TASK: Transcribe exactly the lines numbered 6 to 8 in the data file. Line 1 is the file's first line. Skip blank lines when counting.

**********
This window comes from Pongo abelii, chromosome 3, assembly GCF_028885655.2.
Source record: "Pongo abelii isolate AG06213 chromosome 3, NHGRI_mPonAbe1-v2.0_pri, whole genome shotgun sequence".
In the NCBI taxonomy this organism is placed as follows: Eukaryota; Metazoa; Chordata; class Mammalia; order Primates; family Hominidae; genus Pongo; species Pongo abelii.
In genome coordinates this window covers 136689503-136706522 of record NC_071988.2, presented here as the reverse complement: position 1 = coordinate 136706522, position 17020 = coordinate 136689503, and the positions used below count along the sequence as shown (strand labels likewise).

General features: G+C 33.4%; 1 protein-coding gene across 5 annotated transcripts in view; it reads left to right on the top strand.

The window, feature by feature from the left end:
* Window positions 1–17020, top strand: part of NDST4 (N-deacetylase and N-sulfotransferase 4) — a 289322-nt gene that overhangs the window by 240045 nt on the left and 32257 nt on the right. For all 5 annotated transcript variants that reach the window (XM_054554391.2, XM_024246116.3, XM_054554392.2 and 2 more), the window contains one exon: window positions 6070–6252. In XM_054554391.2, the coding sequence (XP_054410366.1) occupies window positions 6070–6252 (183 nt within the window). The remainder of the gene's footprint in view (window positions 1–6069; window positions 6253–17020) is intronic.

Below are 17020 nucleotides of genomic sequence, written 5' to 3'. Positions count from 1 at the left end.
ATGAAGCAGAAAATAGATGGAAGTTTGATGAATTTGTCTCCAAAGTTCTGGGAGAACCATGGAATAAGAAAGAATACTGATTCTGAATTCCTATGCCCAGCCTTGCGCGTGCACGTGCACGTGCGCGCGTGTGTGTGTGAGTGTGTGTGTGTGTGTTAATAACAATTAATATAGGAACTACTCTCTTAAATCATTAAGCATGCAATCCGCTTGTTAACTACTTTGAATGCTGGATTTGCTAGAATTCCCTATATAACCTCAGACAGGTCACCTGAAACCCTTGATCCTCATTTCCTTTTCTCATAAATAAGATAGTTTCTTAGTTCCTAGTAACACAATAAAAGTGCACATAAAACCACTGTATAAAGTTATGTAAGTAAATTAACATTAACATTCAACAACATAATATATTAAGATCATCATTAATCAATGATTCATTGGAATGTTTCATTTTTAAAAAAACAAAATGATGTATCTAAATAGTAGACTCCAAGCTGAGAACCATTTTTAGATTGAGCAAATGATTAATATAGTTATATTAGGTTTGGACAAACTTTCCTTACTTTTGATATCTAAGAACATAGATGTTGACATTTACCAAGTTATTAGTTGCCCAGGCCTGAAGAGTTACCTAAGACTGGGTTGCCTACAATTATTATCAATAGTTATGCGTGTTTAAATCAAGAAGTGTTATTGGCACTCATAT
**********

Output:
The window, feature by feature from the left end:
* Window positions 1–17020, top strand: part of NDST4 (N-deacetylase and N-sulfotransferase 4) — a 289322-nt gene that overhangs the window by 240045 nt on the left and 32257 nt on the right. For all 5 annotated transcript variants that reach the window (XM_054554391.2, XM_024246116.3, XM_054554392.2 and 2 more), the window contains one exon: window positions 6070–6252. In XM_054554391.2, the coding sequence (XP_054410366.1) occupies window positions 6070–6252 (183 nt within the window). The remainder of the gene's footprint in view (window positions 1–6069; window positions 6253–17020) is intronic.

Below are 17020 nucleotides of genomic sequence, written 5' to 3'. Positions count from 1 at the left end.